From CIA To Comic Books: The Secret Origin of BATMAN's TOM KING

Tom King interview
Credit: Tom King

When Tom King signed on as co-writer of the "New 52" series Grayson, DC Comics promoted his background as a CIA operative that would inspire that run.

That was definitely a new way to promote a comic book.

Although there's been plenty of comic book writers who've previously worked in surprisingly varying industries, Tom King's years as an operative in the CIA stands apart.

And yet - potential James Bond image aside - it turns out that King enthusiastically describes himself as a nerd, complete with decades of comic book knowledge and experience as a college intern at both Marvel and DC. (Yes, he interned at both - another aspect of King that stands apart from most.)

In the last few years, King has been impressing critics and readers with his work on series like Batman, Sheriff of Babylon, and The Vision, for which he won an Eisner Award.

Despite all his accomplishments, the new Mister Miracle writer is talkative and friendly in person, eager to discuss anything about comic books — an open demeanor that Keith Giffen told us helped change his mind about DC's younger writers.

"To have this guy, you know, who's new, who's got such a great grasp of where his position is in the comic book industry, talking about he's taking over Batman and just storytelling approaches and new villains and how timely it should be…" Giffen said. "I'll admit that, there was a time when I looked at the new guys and thought they were a bunch of prima donnas. But they're not. I was wrong."

So how did a 'nerd' and comic book intern end up in the CIA? And how did that lead to him writing comic books years later? In this first installment of our discussion with the writer, Newsarama talked to King to find out more about the person behind the page.

Newsarama: Tom, how did you become a fan of comic books? Did you read when you were young?

Tom King: I was a super nerd. I'm very typical of some sort of cliché. I was no good at throwing things at other things, or putting things in hoops, or running using my legs. I had trouble making friends.

I always felt like the outsider kind of kid.

In those days, for some reason, superheroes and comic books really appealed to that kind of personality, or at least to me.

I started when I was around seven. I had two parents who smoked, and when they picked up a pack of cigarettes, they'd buy me a comic.

Nrama: Nice.

King: I know. I really feel like the rise of health care has really hurt the comic book industry.

 

And my first comic book was Avengers #300, and it changed my life. I was seven or eight or nine, and I got addicted.

 

And I haven't stopped reading since then.

Nrama: Do you still have Avengers #300?

King: Yes! I have the actual physical comic up in my office, and I have a page from it that I bought - I was like, I had to buy it and I put it above my desk.

Nrama: Did you want to be a writer from a young age?

King: Oh yeah. I don't know what it is about comic books - you kind of want to participate in those somehow.

I grew up in Los Angeles, and I remember thinking, like, Archie Comics was in Los Angeles back then, and I called them and asked, "Hey, do you want me to just sweep your floors?" They kind of laughed at me. I was like 12.

I always wanted to be part of it.

But I grew up - my mother was a studio executive. I was raised by my mother and my grandmother. And my mother was a studio executive, on the business side of making money from that sort of thing. And she was always of the opinion that the entertainment industry and being a writer was basically like playing the lottery. She just didn't think it was a dependable career.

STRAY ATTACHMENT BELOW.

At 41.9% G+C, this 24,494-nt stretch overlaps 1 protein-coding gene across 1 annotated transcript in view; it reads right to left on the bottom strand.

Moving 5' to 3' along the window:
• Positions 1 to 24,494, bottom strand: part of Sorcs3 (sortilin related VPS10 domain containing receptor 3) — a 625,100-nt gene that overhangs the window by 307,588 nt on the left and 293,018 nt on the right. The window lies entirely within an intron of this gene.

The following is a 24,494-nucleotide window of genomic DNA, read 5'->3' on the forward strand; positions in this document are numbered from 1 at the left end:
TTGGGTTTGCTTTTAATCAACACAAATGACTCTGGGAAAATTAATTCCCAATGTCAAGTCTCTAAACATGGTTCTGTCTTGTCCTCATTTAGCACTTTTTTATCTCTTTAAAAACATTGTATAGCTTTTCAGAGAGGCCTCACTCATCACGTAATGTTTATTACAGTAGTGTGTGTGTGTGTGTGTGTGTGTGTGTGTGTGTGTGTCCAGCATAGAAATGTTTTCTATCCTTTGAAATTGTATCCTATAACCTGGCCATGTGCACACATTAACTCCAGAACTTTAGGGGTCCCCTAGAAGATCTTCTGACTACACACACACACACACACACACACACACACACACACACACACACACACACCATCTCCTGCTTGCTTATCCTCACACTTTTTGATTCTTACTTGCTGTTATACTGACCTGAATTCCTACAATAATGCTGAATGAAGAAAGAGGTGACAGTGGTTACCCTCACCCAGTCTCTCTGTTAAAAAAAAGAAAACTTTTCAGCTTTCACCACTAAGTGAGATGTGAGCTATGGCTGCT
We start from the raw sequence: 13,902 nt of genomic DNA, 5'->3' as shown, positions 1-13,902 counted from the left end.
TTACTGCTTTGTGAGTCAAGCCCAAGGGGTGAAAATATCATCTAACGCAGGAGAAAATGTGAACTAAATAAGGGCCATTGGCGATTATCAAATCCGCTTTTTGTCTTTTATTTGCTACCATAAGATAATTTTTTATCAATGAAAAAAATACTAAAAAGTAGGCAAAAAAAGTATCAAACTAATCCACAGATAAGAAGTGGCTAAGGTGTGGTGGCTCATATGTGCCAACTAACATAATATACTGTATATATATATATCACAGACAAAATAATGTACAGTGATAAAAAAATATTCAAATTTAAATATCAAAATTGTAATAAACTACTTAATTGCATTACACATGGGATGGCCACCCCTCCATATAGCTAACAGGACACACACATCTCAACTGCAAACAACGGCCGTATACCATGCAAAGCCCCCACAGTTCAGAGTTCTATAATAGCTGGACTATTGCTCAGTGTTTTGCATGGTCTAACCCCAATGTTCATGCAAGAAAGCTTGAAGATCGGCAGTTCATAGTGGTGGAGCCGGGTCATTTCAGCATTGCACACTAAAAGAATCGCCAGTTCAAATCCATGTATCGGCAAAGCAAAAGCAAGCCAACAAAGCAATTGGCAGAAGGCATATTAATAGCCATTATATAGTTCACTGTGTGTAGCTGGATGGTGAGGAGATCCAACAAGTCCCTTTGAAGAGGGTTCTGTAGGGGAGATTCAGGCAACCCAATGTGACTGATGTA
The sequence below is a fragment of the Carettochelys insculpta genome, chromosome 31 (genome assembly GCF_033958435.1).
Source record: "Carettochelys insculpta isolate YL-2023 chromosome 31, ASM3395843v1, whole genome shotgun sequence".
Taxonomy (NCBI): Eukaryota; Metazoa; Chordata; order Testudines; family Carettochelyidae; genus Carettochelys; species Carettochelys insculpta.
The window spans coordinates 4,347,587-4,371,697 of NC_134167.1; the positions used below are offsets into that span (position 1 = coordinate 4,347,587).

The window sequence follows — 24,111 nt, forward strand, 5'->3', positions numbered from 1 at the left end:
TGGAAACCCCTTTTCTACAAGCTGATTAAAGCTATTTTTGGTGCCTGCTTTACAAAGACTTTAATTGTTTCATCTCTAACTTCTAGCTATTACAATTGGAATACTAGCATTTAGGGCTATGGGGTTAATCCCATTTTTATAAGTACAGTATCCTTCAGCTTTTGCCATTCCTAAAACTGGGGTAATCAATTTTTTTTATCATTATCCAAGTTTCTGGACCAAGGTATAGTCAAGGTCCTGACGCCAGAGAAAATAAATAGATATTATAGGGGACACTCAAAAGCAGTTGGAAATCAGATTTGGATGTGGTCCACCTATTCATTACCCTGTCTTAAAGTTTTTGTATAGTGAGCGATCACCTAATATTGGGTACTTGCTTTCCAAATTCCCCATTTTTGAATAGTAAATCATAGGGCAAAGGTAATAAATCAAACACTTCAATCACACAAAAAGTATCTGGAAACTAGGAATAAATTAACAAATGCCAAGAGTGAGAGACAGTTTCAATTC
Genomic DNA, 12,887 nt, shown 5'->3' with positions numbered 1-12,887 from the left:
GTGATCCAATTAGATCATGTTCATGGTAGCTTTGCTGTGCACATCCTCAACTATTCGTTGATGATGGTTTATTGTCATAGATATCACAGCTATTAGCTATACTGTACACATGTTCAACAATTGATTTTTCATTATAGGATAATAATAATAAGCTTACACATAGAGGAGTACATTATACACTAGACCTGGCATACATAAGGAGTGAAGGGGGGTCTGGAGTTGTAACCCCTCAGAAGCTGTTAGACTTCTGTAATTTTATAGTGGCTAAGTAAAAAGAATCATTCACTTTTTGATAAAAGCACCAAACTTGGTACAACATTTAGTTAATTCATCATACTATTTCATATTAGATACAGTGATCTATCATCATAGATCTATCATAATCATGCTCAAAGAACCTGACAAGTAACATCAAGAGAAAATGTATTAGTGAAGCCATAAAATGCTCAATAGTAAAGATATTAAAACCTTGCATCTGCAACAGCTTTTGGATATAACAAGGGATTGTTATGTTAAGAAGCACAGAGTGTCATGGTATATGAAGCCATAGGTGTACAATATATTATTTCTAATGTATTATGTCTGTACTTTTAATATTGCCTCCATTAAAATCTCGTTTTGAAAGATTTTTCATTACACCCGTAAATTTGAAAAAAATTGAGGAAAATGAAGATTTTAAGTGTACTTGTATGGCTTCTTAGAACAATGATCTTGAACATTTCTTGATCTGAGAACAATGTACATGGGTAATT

I wanted to be a writer, and my mother was like, "No, why don't you become a lawyer?" That sort of thing.

I remember at one point I really wanted to be a writer, and she told me, "If you get good grades and study hard and go to the right school, then you can become a writer." And I'm 100 percent sure she was lying, but it actually worked.

So that's what I did. I focused on school and getting good grades and that sort of thing.

Nrama: Where did you end up going to college?

King: I went to Columbia.

Nrama: Ah, so you did have good grades.

King: I was always really good at school. Luckily.

Nrama: You really are a nerd, through and through.

King: I am a super nerd, yeah.

Nrama: What kind of writing did you think you would do? Movies, because of your mom's career? Or were you thinking comic books?

King: I always wanted to write comics. I always felt like comic books gave me a step up.

I grew up in a weird environment. My mother's head of the home video division, basically. She played a big role in the invention of DVD - she won an Emmy for it. Or rather, she's part of a group that won an Emmy for it.

So my whole house was full of free movies, constantly. I mean, literally stacked against the wall. We used them to balance tables and stuff. My house was full of movies every which way.

In my room though, I was surrounded by comic books.

My mom had a strict policy after I started wanting these comic books - she wouldn't buy me a comic book but would make me pay for them. And I would do chores and go help my grandmother build stuff - anything to earn money to get comics.

When I was 12, I used to ride my scooter two miles to a comics shop, which I can't imagine letting my kids do by themselves through the city.

Nrama: I know, isn't it crazy to think about the things we did as kids?

King: Yeah, I was like 10 or 11, and a bunch of buddies and I would either ride the public bus or take our bikes and scooters, just riding the streets to go buy a Superman comic.

Nrama: So comic books was always what you wanted to do?